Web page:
Since I've finally decided on the way I was going to go with my painting materials and supplies, it was time to dive into documenting this new phase of the restoration.
Gun. I bought this direct from Amazon used, about $155. New it's about $195. Not cheap, obviously, but in my research it is the "low" model at the professional level and much, much better (and feels that way) then anything from Harbor Freight!
Mixing Kit. Just about everything I will need, I think, and probably a lot I won't use. About $20.
Squeeze Bottle. I intend to use these for lacquer thinner. About $9.
DeKups Demo Kit. Not sure if I needed this, but it was recommended to me. Demo kit, so not too bad price-wise, but this stuff is like printer ink / razor blades and can add up. About $35.
Gun Stand. So I have somewhere to put it between coats. About $14.
I also ordered epoxy primer on Monday. Let me tell you, if you're like me and think that the primer you want for your car is comparable to Rustoleum as far as price...it's not! I knew a good spray gun would cost me money, but I didn't think the primer would cost just as much, or more! I had sticker shock at a local place (I mention it in the video); about $250 for a gallon of epoxy primer, and that did not include the activator or the wax and grease remover. Needless to say, I was very surprised and, frankly, a bit frightened at the cost.
However, on a recommendation from someone on my favorite forum, I checked out Southern Polyurethanes, SPI, in Blairsville, GA. I had contacted them via their website a few times about general questions and they got right back to me...on a Saturday morning, so I knew that was a good sign. I called them Monday morning, spoke to the same guy who had replied to my emails (he remembered me) and promptly ordered some expoxy primer. While I ordered only two quarts (that was their recommendation for the whole car, since it's a 1:1 split with the activator), it cost me about $180 for those, two quarts of the activator and a gallon of their water-based wax and grease remover. Shipping is free. I don't know how long it'll take to get to me, but it should have shipped on Monday (they ship same day for orders before 3pm).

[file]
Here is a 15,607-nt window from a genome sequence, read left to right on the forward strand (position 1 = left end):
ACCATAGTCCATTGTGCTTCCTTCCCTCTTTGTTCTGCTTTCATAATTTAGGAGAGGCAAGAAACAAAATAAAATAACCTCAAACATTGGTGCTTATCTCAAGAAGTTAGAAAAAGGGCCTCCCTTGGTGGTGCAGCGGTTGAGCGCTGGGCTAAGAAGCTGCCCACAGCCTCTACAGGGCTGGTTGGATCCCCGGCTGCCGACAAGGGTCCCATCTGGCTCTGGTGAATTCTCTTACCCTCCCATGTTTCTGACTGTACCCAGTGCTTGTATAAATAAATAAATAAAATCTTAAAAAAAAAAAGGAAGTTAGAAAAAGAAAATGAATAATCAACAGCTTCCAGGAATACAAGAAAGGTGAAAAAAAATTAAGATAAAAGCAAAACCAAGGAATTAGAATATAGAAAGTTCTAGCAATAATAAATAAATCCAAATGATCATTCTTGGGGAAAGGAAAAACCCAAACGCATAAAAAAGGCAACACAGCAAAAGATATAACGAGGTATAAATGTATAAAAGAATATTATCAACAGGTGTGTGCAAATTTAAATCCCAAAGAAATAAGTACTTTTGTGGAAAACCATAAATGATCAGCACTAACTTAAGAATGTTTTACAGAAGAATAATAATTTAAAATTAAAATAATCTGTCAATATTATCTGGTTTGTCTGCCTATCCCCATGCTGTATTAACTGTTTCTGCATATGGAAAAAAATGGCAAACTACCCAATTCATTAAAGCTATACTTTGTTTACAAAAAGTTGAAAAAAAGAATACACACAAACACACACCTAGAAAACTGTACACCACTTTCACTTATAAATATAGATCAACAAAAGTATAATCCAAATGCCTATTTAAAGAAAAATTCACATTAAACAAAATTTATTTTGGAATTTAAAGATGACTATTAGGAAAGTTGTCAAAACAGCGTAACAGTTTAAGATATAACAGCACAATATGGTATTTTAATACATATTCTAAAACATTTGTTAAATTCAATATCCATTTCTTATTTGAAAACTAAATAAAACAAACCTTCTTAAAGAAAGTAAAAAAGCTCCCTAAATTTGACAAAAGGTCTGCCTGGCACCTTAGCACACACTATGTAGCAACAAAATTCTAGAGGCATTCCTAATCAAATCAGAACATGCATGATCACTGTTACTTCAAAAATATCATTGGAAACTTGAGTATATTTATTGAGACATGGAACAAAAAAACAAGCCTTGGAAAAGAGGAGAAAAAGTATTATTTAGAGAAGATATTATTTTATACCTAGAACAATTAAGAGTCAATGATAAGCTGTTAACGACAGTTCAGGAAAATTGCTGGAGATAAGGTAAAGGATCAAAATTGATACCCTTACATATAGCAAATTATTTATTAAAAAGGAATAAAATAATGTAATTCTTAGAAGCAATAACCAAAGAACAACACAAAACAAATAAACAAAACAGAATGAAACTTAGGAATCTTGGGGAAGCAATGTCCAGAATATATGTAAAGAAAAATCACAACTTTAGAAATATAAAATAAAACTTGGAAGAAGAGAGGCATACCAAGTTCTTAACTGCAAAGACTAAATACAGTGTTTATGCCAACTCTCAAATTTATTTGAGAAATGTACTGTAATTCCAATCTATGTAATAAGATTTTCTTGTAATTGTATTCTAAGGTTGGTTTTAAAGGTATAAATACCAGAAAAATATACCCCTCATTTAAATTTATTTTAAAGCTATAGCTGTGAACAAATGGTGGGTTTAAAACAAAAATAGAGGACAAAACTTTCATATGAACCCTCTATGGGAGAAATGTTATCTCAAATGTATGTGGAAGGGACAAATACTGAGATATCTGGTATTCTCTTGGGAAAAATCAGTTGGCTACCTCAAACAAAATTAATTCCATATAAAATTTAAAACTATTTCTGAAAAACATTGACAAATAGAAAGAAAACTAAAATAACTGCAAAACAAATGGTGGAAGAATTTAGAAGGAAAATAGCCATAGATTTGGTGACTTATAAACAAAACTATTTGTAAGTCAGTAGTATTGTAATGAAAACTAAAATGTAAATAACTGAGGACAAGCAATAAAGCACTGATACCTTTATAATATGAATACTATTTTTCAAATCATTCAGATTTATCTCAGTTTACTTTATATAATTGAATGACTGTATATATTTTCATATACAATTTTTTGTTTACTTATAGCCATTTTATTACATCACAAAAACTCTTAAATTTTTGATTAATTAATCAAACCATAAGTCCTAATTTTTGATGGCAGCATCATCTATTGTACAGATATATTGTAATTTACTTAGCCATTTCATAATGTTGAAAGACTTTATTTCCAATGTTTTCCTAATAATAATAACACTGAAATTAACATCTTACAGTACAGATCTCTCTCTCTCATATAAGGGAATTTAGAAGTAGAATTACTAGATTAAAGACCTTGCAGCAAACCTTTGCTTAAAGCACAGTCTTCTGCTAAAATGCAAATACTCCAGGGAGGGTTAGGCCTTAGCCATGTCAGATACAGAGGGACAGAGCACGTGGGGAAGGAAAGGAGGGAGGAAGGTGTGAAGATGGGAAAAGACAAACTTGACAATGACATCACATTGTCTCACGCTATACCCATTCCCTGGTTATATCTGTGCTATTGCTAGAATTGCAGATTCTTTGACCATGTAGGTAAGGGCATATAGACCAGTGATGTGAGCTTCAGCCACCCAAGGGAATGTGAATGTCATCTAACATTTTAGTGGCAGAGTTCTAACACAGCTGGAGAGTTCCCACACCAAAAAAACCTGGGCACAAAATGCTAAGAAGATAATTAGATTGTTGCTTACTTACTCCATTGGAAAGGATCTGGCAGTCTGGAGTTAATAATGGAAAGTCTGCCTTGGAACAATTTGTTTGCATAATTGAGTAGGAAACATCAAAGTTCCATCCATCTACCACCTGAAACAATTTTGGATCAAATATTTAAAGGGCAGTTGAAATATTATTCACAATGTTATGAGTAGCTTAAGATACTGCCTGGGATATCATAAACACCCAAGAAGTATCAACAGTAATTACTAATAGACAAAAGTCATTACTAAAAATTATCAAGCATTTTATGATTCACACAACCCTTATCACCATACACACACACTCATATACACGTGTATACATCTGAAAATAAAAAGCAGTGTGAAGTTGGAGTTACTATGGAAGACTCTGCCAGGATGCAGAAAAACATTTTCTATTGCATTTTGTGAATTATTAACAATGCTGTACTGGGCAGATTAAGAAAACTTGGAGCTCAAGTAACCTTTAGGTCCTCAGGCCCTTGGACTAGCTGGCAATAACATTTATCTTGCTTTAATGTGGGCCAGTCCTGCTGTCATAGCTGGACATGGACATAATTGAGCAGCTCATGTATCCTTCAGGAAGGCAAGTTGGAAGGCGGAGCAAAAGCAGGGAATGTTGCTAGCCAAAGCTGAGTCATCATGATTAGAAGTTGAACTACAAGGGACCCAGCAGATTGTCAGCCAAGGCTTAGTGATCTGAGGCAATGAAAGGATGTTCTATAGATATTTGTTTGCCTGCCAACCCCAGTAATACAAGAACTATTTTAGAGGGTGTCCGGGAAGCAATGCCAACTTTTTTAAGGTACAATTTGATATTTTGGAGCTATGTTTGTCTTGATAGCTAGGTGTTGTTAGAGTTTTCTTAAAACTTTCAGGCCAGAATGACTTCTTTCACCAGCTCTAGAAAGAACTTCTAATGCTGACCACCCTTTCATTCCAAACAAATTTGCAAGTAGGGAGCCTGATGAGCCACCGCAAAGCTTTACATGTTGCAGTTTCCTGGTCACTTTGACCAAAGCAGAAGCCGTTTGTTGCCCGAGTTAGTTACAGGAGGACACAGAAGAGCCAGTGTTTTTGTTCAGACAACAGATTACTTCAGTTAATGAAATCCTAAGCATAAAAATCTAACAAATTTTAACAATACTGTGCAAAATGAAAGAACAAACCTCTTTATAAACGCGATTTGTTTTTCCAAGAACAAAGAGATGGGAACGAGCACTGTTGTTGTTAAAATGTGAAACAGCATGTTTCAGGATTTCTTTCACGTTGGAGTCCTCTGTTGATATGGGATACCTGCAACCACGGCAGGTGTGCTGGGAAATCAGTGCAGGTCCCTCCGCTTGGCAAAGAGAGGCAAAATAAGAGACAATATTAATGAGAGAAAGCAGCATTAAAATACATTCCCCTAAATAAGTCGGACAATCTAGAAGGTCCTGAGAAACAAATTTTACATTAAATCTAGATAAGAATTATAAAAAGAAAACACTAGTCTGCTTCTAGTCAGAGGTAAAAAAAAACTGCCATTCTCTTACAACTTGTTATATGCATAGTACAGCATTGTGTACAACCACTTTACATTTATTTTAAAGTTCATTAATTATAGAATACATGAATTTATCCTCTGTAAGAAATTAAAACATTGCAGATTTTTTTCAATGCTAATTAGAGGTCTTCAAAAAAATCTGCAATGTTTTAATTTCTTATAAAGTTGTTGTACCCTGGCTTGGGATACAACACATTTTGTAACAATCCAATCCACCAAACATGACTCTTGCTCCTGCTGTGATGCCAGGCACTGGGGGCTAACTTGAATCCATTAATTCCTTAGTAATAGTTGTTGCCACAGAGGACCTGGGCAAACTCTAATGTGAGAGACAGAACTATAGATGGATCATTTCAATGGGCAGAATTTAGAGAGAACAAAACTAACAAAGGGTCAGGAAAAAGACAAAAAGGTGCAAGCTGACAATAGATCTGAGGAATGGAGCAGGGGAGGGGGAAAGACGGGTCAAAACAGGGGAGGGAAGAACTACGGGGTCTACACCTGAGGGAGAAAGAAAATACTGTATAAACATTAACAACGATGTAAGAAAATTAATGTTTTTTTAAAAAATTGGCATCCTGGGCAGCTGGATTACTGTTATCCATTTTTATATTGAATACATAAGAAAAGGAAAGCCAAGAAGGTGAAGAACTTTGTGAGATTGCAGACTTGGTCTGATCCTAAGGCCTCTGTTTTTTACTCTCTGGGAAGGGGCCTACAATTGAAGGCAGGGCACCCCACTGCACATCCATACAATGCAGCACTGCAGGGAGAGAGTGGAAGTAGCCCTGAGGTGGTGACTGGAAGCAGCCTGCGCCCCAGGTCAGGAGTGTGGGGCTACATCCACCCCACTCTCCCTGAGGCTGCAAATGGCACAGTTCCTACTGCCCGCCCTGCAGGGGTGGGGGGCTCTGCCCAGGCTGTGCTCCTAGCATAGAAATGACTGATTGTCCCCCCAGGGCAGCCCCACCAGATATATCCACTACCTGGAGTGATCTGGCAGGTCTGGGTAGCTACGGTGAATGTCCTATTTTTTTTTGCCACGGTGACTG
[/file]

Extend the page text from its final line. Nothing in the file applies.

As for my choice of epoxy primer, minimal research will tell you (or at least told me) that this was the way to go. It is a direct-to-metal (DTM) product, meaning that it is designed to be sprayed on bare metal. If you've been watching my "underneath" videos, you can see that I'm going down to bare metal underneath. However, in talking with the SPI guy, as long as you scuff up the existing paint with a maroon Scotch-Brite pad (the colors signify different "grits", like sandpaper. Red, or maroon, is about 320-grit) and are confident that the underlying metal is not corroded, you're fine . So, for the interior portions, I intend to clean it all up really well and then scuff it up.
I have three main reasons for this. First, there is little to no corrosion in the interior that I haven't already adressed. Second, it will not be directly exposed to the elements like the bottom of the car will be. Finally, it will be a LOT more work to take the interior of the car to bare metal than the underneath. So, once I verified with SPI that I didn't HAVE to go to bare metal, I decided scuffing was just as good.
The great advantage of epoxy primer is that it waterproof when cured. I'm pretty sure I replaced the bottom 4-inches of Dorothy because of corrosion...caused by water. So, yeah, as a base primer, that's a big plus for me. I will use a different primer as I build my way to my topcoat on the "top", but epoxy is going to be my basecoat primer everywhere first. Here's a quick read from Hemmings.
That's about it. I bought some stuff for constructing a make-shift spray booth like plastic sheeting and a few furnace air filters. I have a box fan as well. We'll see how that goes and, of course, I'll document it all as I'm sure that will be an exciting adventure!